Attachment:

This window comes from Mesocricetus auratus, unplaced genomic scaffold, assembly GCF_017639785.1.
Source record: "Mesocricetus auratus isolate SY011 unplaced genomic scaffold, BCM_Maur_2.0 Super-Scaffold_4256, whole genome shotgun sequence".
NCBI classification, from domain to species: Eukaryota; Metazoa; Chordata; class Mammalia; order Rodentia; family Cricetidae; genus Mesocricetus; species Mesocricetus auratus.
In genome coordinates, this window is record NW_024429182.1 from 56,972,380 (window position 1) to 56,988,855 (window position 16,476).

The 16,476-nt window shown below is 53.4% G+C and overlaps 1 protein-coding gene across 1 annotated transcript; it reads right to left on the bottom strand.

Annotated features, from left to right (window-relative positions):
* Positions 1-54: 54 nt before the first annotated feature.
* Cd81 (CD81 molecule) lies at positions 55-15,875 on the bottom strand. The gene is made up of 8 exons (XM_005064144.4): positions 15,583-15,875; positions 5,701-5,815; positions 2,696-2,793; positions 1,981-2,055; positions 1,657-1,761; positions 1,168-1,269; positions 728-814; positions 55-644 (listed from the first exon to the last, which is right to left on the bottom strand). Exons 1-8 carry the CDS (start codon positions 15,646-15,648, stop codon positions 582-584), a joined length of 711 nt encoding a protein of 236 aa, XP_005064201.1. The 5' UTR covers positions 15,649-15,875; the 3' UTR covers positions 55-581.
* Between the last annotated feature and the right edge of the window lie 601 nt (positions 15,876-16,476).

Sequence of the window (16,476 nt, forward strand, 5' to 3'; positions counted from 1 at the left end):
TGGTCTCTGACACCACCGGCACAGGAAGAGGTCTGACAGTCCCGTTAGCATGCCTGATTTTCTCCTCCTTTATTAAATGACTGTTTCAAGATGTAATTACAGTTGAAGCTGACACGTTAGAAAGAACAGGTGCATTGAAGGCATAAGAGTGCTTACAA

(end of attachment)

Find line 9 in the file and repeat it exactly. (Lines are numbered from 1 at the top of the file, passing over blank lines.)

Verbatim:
* Between the last annotated feature and the right edge of the window lie 601 nt (positions 15,876-16,476).